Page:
4. The Role of Cancer Stem Cells in Ovarian Cancer

4.1. Identifying Ovarian Cancer Stem Cells

Apart from the clonal evolution processes, cancer may also develop from cells with stem cell characteristics, alternately termed tumor-initiating cells or cancer stem cells (CSCs). These cells may arise from (1) a stem cell that acquires mutations and over-enhances self-renewal mechanisms or (2) a somatic cell that has acquired genetic changes due to cues from the surrounding environment, gaining stem-like properties, including but not limited to asymmetric division. Virchow first proposed cancer stem cells as the origin of cancer development in the 1850s [58]. He described how cancer could develop via activation of dormant immature cells present in adult tissue. The existence of cancer stem cells was not proved until 1994 in a human acute myeloid leukemia model. The cells with surface markers CD34+/CD38− were reported to be able to closely mimic almost all the features of the disease upon transplantation into mice, while neither CD34+/CD38+ nor CD34– cells had similar behavior [59]. Along with many other subsequent findings, this study further confirms the existence of a specific population of cells that can give rise to all other subpopulations of cells, which significantly contribute to intra-tumoral heterogeneity [60,61,62,63]. Hereafter, we refer to cells that have this ability as CSCs; those than lack this ability, and often make up the bulk of a tumor, are considered non-stem cells.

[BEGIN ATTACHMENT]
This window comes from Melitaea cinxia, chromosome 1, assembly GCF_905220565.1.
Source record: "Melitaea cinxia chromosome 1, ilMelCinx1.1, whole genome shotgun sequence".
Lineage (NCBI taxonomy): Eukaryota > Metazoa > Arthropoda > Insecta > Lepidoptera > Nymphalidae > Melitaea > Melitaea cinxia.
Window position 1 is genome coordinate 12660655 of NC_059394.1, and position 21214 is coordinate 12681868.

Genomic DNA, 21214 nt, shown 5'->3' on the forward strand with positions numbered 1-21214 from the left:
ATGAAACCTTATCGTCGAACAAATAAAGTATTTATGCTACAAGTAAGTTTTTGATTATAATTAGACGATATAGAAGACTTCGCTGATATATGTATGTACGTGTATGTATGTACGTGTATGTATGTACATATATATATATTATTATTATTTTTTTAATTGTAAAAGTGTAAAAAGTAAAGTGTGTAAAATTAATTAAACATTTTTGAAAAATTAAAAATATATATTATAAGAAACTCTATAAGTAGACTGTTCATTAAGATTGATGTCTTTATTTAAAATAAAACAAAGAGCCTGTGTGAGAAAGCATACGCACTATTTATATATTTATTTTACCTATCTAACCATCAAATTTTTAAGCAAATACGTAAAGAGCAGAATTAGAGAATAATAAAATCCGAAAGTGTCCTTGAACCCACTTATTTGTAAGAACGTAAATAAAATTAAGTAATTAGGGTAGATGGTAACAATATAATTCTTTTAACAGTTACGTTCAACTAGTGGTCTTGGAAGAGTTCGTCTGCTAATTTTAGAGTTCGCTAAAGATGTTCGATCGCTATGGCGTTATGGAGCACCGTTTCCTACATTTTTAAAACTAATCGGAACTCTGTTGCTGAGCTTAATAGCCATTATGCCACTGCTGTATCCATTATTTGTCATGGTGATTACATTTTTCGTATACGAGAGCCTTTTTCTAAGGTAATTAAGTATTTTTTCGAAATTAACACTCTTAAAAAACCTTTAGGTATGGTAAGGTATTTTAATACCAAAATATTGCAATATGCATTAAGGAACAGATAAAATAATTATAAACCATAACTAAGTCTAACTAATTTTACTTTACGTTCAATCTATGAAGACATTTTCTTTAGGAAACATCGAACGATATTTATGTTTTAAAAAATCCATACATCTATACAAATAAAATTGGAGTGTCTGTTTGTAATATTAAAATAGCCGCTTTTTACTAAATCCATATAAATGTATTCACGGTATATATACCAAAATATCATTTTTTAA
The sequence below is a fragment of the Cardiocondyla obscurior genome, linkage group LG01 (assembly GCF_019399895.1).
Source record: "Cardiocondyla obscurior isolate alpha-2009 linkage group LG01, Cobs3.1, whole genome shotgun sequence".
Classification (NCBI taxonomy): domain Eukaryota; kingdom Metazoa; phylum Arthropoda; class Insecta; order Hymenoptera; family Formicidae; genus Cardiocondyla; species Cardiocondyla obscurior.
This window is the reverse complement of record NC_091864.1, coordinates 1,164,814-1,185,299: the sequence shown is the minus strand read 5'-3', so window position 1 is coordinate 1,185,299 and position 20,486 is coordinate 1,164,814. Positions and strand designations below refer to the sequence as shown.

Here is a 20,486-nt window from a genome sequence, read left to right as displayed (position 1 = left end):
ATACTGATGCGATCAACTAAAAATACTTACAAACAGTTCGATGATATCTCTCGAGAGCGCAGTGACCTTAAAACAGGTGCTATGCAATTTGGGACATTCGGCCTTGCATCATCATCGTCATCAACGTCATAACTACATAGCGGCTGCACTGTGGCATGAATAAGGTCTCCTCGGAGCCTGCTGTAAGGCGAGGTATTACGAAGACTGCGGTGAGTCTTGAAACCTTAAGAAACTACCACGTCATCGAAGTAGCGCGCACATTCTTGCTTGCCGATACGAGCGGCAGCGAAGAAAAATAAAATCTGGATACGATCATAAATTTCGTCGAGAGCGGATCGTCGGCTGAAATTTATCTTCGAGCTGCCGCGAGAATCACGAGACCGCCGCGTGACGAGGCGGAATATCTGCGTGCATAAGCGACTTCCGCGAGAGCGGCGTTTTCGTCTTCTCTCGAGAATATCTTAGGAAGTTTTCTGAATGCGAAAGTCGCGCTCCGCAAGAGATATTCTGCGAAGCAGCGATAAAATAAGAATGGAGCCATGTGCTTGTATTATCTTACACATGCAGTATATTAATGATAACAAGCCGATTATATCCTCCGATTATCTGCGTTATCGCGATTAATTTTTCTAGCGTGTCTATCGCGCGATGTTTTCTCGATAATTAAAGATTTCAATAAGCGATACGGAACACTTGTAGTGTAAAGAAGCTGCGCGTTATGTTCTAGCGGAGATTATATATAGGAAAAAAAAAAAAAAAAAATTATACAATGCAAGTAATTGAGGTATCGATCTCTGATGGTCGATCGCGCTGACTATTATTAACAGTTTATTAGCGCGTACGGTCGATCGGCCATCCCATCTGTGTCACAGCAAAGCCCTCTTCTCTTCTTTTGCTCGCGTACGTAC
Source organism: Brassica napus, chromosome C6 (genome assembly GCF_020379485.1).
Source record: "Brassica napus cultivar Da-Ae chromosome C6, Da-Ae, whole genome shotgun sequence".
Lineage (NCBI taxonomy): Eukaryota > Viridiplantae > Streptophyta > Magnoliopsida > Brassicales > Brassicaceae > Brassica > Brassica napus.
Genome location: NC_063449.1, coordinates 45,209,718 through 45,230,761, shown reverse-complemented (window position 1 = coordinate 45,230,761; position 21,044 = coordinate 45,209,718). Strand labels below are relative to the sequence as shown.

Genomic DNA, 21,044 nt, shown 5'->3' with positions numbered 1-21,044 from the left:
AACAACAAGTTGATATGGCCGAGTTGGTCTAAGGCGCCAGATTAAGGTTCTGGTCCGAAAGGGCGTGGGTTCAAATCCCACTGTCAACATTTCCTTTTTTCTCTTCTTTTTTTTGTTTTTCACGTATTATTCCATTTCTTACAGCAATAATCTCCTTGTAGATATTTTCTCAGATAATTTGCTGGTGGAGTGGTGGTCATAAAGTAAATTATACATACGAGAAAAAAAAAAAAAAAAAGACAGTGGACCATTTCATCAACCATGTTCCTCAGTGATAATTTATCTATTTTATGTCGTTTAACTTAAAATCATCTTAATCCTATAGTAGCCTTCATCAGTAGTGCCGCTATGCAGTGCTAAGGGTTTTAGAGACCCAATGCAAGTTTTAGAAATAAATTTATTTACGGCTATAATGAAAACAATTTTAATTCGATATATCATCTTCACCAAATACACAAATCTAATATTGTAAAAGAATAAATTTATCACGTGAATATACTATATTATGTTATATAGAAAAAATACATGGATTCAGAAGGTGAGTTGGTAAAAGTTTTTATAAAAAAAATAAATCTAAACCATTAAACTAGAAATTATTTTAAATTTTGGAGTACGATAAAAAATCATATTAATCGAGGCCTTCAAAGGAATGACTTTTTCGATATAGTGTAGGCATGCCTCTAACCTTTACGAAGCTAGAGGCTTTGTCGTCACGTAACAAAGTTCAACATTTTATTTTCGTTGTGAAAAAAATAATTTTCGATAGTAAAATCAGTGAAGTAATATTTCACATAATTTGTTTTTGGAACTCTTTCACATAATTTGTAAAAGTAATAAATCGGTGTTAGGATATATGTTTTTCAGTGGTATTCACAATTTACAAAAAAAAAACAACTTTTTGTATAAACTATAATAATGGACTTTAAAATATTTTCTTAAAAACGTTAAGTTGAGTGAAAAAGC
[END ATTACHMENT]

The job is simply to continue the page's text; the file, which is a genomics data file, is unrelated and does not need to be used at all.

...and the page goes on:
Ovarian cancer stem cells were first isolated and characterized from ascites fluid from a patient with stage IV ovarian cancer by Bapat and colleagues in 2005 [64]. They were able to propagate more than 10 clones that pass selection processes, based on the cells’ ability to resist anoikis and form spheroids, self-renew (by expression of KI-67), and express stem cell markers (e.g., NESTIN, NANOG, CD44, and OCT4) [64]. There are an ever-growing number of studies following this finding on ovarian cancer stem cells. There are different surface markers used to isolate ovarian cancer stem cells, including CD133+ [65,66,67], CD133+/ALDH+ [68,69], CD44+/MYD88+ [70,71], CD44+/CD117+ [72], CD44+/CD24+ [73], and many others. Additional studies have suggested EpCAM, LGR5, and LY6A as putative markers of CSCs and CD24 as a marker of metastatic cells [74,75]. In addition to different marker profiles, CSCs have been found that exhibit varying morphology. Alvero et al. have identified a population of CSCs that exhibit epithelial morphology and that express epithelial markers [70]. A following discovery by Ho et al. identified two populations of cells present in ascites, one epithelial and one mesenchymal in appearance. Both expressed CSC markers such as CD44, but also expressed genes associated with metastasis, although the authors acknowledge that the mesenchymal-like population may represent tumor associated stroma [76]. Taken together, these studies thus far clearly suggest there exists huge heterogeneity in ovarian cancer stem cells between different studies and perhaps between different patients.